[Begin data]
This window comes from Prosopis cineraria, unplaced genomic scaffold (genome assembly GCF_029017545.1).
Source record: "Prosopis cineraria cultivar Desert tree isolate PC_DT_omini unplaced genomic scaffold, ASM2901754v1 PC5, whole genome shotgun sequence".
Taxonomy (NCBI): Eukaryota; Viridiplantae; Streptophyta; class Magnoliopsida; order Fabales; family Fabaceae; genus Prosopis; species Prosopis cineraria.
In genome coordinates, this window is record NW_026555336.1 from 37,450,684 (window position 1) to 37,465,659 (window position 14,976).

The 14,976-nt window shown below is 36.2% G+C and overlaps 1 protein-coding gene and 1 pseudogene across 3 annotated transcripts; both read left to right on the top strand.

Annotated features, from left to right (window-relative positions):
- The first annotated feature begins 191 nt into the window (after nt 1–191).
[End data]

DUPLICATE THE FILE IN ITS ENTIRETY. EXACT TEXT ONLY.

This window comes from Prosopis cineraria, unplaced genomic scaffold (genome assembly GCF_029017545.1).
Source record: "Prosopis cineraria cultivar Desert tree isolate PC_DT_omini unplaced genomic scaffold, ASM2901754v1 PC5, whole genome shotgun sequence".
Taxonomy (NCBI): Eukaryota; Viridiplantae; Streptophyta; class Magnoliopsida; order Fabales; family Fabaceae; genus Prosopis; species Prosopis cineraria.
In genome coordinates, this window is record NW_026555336.1 from 37,450,684 (window position 1) to 37,465,659 (window position 14,976).

The 14,976-nt window shown below is 36.2% G+C and overlaps 1 protein-coding gene and 1 pseudogene across 3 annotated transcripts; both read left to right on the top strand.

Annotated features, from left to right (window-relative positions):
- The first annotated feature begins 191 nt into the window (after nt 1–191).